Remove your shoes

“Do not come any closer,” God said. “Take off your sandals, for the place where you are standing is holy ground.” (Exodus 3:5)

The Old Testament small group and sermon series takes us to Exodus this week (despite the fact that the small group have been canceled tonight because of weather).  I didn’t get very far in my reading before I was hit by some pondering and thinking ~ holy ground.  Moses saw this “strange thing” on the mountain ~ a bush burning but not being consumed by the fire.  Of course he had to take a closer look (me…I might have been a little more leery).  As Moses approaches the bush God belts out that this is holy ground so take off your sandals. Why take off his sandals ~ more on that later.

As I read that section I got to thinking about “holy ground” today.  What is considered holy ground?    Many people would define holy ground in various ways.  Some might say their home is holy ground.  A guy might say his man’s den is holy ground.  A golfer might say that St. Andrew’s golf course in Scotland is holy ground.  But what is holy ground?

The word “holy” means special, set apart, different.  The Bible is holy and therefore special, set apart and different ~ it is a book like no other book; for it is a living word.  God is holy and therefore special, set apart and different.  Communion, baptism is holy…and you get the picture.  But do we treat these things as holy?  Do we give such things in our lives the same respect that Moses did for some dirt around a bush?  I am not saying we should take off our shoes during Holy Communion or a baptism (that might not be a good idea for some), but how do we treat and view such events?  How do we treat the truly holy things of God?

We can get so caught up in protecting “holy things” that we miss the fact that the very things we are protecting are not truly holy.  They may be special, set apart and different in our lives, but in relation to our souls they do nothing.  I have seen people treat sports as a holy event; protecting it at the expense of time in worship.   I have seen people protect their status at the expense of the promises they made in Holy baptism.  I have seen people protect their pocket book at the expense of their relationship with their holy God.  Our “holy things” do nothing for us in the long run.  They provide some happiness and security now, but do nothing for our souls.

But consider this ~ we are ALL living on holy ground.  We are living holy lives.  We were created by a holy God to do holy things.  We were redeemed by a holy savior through a death and resurrection that is indeed special, set apart and different.  All that we consider “holy” is only available to us to call “holy” because our holy God created such things and such opportunities.  We may have special things, people, places and times in our lives but they are nothing outside of God.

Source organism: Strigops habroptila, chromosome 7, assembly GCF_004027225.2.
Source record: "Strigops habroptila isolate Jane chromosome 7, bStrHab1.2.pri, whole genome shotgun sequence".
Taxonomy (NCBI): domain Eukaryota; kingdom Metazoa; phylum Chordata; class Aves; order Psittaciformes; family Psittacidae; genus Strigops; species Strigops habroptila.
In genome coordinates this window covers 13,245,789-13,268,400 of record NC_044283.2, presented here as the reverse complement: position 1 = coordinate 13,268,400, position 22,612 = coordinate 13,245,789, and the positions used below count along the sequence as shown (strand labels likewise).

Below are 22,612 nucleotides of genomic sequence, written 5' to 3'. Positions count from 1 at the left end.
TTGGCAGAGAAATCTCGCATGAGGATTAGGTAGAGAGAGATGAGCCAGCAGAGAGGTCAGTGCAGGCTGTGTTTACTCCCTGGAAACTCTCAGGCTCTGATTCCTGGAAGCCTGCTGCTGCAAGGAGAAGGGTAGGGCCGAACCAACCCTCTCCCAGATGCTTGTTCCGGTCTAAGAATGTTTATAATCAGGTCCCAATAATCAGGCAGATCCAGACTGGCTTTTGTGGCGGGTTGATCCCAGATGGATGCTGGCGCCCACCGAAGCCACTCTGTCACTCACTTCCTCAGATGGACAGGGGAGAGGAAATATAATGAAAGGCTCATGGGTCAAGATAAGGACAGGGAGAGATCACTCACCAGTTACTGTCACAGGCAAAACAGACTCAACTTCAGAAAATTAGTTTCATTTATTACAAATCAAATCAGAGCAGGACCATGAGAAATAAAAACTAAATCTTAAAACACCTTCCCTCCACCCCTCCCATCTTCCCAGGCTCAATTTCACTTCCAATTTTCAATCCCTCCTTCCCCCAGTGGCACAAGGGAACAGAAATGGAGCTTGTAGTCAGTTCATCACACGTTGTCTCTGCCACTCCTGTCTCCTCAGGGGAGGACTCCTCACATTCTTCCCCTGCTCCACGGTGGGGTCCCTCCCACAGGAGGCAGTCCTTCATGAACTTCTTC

So if I can dare to be allegorical here let me suggest that we take off our shoes ~ which is anything that gets in the way of truly encountering God ~ and worship God with our whole heart, soul, mind and strength.  Let us treat the things of God for what they are ~ special, set apart and different.  Only God is life-giving and life-sustaining.

We are indeed standing on holy ground ~ remove your shoes.

-edh-

2 thoughts on “Remove your shoes

  1. Your post left me a couple questions to ponder.
    Is Holy ground to be found all around us?
    Are people made in God’s holy image all around us?
    I think that one of the hardest things to face, as a sinner, is how we treat one another and the rest of God’s creation. God made things and called them good and we sinners treat that creation as if it’s profane. We treat others as objects and miss the fact that God has made us and all humanity in his image. There’s a certain awe that we have when we see God at work in places and people where we’ve mistakenly assumed God isn’t at work at all.
    pax
    John

    • Now you got me thinking with what you wrote in relation to what I wrote.

      **I believe that if we are in the presence of God (and we are) then we are on holy ground as Moses was.
      **Are we made in the image of God or in God’s holy image? I am not sure if you are making a distinction between those two or even if there is a distinction. We are made in the image of God and God is holy.

      But I want to echo what you said about how we treat one another and the rest of God’s creation because what you said is so true. I think the more “junk” that we put between us and God the harder it is to see God at work in others and the rest of creation. Maybe that is the “sandals” God really wants us to remove while in his presence. Maybe if we could really throw off all the hinders us we could truly run the race with perseverance. I wonder if we could truly fix our eyes on Jesus we then would see people for who they really are…children of God made in God’s image.

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